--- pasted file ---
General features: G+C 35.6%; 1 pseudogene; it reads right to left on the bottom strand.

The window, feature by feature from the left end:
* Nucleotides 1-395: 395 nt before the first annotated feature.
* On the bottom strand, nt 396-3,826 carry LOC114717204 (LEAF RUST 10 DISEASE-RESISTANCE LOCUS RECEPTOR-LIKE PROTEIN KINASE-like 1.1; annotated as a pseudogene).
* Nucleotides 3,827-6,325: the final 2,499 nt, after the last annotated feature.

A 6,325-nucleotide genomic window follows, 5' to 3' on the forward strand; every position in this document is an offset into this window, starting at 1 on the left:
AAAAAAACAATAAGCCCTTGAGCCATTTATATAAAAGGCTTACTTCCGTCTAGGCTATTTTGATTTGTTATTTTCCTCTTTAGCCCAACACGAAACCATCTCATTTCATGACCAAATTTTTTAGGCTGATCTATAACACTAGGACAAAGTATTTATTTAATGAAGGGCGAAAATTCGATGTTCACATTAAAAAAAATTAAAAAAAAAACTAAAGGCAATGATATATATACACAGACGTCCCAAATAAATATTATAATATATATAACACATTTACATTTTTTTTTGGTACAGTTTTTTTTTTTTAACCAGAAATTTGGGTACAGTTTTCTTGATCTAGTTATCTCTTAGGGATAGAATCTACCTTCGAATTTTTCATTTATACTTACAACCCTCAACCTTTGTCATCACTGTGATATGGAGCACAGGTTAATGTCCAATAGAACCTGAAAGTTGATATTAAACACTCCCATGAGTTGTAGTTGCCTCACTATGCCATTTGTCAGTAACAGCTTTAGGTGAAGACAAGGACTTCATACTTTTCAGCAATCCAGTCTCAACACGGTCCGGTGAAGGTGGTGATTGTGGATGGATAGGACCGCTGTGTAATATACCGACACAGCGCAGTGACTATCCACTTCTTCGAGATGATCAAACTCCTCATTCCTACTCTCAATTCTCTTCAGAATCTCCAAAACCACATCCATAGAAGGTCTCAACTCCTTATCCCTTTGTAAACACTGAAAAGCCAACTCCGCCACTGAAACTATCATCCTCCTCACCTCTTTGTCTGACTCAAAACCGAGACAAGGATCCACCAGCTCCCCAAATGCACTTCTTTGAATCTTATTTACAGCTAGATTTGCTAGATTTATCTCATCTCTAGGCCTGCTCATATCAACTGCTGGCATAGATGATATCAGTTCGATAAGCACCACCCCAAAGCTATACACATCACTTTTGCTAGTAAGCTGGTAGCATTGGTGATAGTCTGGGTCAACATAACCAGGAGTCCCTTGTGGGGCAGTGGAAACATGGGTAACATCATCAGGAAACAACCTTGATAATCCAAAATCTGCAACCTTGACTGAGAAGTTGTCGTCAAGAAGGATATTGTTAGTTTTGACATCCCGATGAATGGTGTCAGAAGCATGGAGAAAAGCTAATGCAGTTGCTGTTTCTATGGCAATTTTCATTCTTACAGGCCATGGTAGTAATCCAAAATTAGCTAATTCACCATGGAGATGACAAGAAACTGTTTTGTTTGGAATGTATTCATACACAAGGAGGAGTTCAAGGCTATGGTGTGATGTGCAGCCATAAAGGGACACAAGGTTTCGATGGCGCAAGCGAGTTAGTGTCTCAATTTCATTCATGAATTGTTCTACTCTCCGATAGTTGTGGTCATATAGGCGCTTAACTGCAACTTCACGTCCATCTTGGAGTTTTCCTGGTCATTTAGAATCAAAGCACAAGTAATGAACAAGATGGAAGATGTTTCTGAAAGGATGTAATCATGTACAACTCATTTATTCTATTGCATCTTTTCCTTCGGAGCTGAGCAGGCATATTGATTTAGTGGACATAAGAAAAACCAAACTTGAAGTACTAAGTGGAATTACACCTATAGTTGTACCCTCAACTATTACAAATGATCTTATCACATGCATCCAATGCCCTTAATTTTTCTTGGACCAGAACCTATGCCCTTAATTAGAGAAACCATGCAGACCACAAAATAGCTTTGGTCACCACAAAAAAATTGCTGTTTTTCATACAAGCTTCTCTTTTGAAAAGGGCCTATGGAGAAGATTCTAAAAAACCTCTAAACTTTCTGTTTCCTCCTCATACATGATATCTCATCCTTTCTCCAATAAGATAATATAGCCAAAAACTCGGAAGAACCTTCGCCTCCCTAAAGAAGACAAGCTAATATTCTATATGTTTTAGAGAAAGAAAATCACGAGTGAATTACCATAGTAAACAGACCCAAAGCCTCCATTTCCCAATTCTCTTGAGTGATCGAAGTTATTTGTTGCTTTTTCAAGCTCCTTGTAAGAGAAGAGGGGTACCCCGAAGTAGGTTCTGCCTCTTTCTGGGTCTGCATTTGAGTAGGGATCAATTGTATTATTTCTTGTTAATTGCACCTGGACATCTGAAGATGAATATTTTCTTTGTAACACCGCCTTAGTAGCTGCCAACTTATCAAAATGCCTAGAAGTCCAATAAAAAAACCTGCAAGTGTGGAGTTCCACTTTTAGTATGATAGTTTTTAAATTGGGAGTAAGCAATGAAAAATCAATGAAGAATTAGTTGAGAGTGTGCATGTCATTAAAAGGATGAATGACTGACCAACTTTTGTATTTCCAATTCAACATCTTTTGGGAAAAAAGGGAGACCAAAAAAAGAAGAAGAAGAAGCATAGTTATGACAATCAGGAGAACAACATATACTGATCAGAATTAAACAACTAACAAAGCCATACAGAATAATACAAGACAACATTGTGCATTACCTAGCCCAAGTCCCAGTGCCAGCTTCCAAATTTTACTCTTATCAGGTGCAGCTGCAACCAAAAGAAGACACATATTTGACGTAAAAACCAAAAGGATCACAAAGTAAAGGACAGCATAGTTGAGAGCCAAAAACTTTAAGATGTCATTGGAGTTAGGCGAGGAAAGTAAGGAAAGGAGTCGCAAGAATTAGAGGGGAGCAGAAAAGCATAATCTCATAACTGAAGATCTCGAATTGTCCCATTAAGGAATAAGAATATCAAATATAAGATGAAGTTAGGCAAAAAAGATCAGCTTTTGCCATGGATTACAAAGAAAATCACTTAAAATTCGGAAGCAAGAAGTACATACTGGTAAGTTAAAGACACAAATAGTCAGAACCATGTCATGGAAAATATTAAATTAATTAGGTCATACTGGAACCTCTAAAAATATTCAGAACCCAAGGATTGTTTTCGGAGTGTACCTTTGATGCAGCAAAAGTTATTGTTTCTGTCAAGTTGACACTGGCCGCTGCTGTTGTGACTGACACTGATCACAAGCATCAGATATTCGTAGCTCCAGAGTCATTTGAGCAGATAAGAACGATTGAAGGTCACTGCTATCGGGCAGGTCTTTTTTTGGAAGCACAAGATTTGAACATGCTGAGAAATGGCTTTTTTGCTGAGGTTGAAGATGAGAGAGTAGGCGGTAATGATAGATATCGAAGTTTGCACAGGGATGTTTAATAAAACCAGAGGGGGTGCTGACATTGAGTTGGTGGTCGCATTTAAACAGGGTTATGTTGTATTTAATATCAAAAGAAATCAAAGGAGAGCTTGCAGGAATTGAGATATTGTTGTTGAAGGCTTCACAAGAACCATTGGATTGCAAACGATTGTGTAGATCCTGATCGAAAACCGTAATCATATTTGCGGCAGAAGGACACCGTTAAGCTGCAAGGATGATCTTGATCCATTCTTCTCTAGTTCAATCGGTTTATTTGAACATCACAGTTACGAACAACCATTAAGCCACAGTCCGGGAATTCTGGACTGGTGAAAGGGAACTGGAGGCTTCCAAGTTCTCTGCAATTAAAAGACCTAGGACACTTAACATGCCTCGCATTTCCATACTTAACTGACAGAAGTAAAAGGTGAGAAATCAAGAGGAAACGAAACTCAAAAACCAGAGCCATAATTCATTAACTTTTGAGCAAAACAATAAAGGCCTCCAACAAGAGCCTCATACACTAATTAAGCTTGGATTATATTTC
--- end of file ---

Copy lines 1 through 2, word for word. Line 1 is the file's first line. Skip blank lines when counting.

General features: G+C 35.6%; 1 pseudogene; it reads right to left on the bottom strand.

The window, feature by feature from the left end: